The V-Chip and You [Kids Today / USA Today]
by Hope Katz Gibbs
Kids Today / USA Today
May 12, 1996
How free will you be when you watch TV?
Congress, the President and TV executives all agree that it is important to control the amount of violence and other offensive programming on television. Now, they are debating the best way to protect kids from these types of shows.
Recently, Congress passed and the President signed a law that will require TV makers to put a “V-chip” into all televisions they produce starting in 1998. The tiny computer chip would let viewers, like your parents, block out shows they don’t want to watch based on ratings each show would be given. Television executives have agreed to voluntarily create this ratings system, which will begin in January.
The V-chip will read these ratings, which will be sent out as electronic signals by the networks. The actual ratings have not been created yet, but they will be similar to movie ratings.
Instead of telling you which movies are PG, PG-13 and NC-17, one proposal has these codes tell which shows are violent (V), which have bad language (L), and which have too much nudity (N), says Joel Fetterman of MediaScope, a media watchdog group.
The ratings may also have levels (1 to 5). A really violent show, for example, could be V5 and a less violent show could be V1. The ratings will be printed with TV listings.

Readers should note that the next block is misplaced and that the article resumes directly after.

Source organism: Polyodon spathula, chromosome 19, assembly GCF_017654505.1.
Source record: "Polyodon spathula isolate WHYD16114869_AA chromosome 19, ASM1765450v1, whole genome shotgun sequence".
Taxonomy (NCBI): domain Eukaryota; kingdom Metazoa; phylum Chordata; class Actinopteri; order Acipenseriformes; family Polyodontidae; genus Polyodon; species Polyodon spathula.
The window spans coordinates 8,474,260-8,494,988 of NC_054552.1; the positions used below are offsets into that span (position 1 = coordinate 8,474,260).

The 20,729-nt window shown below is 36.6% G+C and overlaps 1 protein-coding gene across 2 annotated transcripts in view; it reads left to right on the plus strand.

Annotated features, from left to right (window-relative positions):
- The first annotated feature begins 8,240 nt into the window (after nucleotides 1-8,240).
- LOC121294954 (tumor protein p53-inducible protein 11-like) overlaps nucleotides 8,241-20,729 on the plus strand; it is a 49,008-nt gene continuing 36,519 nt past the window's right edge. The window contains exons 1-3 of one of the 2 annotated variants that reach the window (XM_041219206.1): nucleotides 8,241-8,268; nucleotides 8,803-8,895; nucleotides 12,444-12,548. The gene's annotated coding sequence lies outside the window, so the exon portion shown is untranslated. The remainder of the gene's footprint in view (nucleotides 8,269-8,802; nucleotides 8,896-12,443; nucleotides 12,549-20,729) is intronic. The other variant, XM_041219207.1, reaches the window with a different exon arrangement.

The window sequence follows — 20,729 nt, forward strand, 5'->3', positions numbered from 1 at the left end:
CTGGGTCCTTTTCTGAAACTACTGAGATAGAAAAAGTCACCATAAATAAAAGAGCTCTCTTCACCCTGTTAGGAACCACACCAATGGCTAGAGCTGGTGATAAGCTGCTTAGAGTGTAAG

What does this mean to TV shows now on the air? Well, experts say, “NYPD Blue” would probably get a V-rating. “Friends” might be rated L. Again, TV executives haven’t said exactly what letters and numbers they will use.
What does this mean to you? Would it be illegal for your parents to let you watch a V- rated show? No way, says Congressman Ed Markey, a Democrat from Massachusetts who wrote some of the V-chip legislation.
“This is a free society,” he says. “The V-chip just acts like a seatbelt. It makes you safer when you use it, but you still have to rely on your parents to drive safely.”
There will still be much debate in the coming months as all of these plans are finalized. Some kids and others think the V-chip isn’t necessary that kids and their parents can decide what their family watches without a chip. Others say a mandatory chip gives government too much control over communication.
Says Mandy Burton of Harned, Ky.: “It is up to the parents to teach their children the difference between right and wrong, and reality and fantasy.”